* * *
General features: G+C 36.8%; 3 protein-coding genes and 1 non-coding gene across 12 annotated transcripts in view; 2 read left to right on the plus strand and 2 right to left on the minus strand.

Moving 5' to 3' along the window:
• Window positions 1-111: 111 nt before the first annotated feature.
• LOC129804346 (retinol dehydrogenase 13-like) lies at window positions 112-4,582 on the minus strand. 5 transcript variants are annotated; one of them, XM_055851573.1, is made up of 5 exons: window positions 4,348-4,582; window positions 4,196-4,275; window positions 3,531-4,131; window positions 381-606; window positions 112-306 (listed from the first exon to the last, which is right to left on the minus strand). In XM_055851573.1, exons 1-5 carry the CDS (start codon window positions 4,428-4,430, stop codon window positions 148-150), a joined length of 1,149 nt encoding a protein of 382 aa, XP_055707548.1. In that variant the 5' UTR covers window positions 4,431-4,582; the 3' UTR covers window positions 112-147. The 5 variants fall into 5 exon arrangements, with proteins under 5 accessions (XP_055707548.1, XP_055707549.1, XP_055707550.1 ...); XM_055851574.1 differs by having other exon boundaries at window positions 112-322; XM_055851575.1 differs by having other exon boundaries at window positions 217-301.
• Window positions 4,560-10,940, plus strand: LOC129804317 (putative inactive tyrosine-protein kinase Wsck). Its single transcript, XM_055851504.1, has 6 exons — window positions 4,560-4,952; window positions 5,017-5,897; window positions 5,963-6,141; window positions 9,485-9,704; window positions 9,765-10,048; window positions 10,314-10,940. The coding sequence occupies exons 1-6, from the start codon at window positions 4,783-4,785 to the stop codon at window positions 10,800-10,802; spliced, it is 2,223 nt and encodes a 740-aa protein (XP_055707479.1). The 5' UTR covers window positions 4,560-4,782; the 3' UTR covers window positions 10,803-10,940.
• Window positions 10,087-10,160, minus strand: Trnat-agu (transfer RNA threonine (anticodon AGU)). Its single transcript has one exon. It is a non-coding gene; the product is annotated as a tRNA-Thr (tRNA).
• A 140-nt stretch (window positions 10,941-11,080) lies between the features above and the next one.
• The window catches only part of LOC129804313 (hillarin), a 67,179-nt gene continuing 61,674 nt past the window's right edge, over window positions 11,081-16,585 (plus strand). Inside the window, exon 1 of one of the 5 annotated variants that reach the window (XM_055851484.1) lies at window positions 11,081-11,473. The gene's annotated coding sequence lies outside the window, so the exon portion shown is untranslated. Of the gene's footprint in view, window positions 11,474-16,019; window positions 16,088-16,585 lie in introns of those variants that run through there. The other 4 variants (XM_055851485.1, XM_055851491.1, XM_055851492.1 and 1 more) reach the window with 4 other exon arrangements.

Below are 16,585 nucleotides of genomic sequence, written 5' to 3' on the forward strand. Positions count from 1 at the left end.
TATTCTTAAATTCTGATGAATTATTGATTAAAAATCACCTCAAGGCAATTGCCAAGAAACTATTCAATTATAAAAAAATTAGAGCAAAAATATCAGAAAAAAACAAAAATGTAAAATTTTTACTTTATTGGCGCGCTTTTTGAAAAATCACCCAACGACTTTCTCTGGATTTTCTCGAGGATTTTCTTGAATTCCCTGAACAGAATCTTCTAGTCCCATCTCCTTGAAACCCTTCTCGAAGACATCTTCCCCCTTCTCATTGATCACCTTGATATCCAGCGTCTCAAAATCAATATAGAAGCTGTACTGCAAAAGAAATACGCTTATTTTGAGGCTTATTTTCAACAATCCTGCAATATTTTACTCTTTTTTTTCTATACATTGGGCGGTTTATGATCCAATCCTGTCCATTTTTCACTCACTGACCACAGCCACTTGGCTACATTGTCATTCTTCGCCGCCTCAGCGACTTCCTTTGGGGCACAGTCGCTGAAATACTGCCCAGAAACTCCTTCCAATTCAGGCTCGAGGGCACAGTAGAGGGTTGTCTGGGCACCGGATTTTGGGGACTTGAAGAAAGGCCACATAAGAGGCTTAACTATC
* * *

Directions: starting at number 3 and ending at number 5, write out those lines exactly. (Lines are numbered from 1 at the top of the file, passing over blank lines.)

• Window positions 1-111: 111 nt before the first annotated feature.
• LOC129804346 (retinol dehydrogenase 13-like) lies at window positions 112-4,582 on the minus strand. 5 transcript variants are annotated; one of them, XM_055851573.1, is made up of 5 exons: window positions 4,348-4,582; window positions 4,196-4,275; window positions 3,531-4,131; window positions 381-606; window positions 112-306 (listed from the first exon to the last, which is right to left on the minus strand). In XM_055851573.1, exons 1-5 carry the CDS (start codon window positions 4,428-4,430, stop codon window positions 148-150), a joined length of 1,149 nt encoding a protein of 382 aa, XP_055707548.1. In that variant the 5' UTR covers window positions 4,431-4,582; the 3' UTR covers window positions 112-147. The 5 variants fall into 5 exon arrangements, with proteins under 5 accessions (XP_055707548.1, XP_055707549.1, XP_055707550.1 ...); XM_055851574.1 differs by having other exon boundaries at window positions 112-322; XM_055851575.1 differs by having other exon boundaries at window positions 217-301.
• Window positions 4,560-10,940, plus strand: LOC129804317 (putative inactive tyrosine-protein kinase Wsck). Its single transcript, XM_055851504.1, has 6 exons — window positions 4,560-4,952; window positions 5,017-5,897; window positions 5,963-6,141; window positions 9,485-9,704; window positions 9,765-10,048; window positions 10,314-10,940. The coding sequence occupies exons 1-6, from the start codon at window positions 4,783-4,785 to the stop codon at window positions 10,800-10,802; spliced, it is 2,223 nt and encodes a 740-aa protein (XP_055707479.1). The 5' UTR covers window positions 4,560-4,782; the 3' UTR covers window positions 10,803-10,940.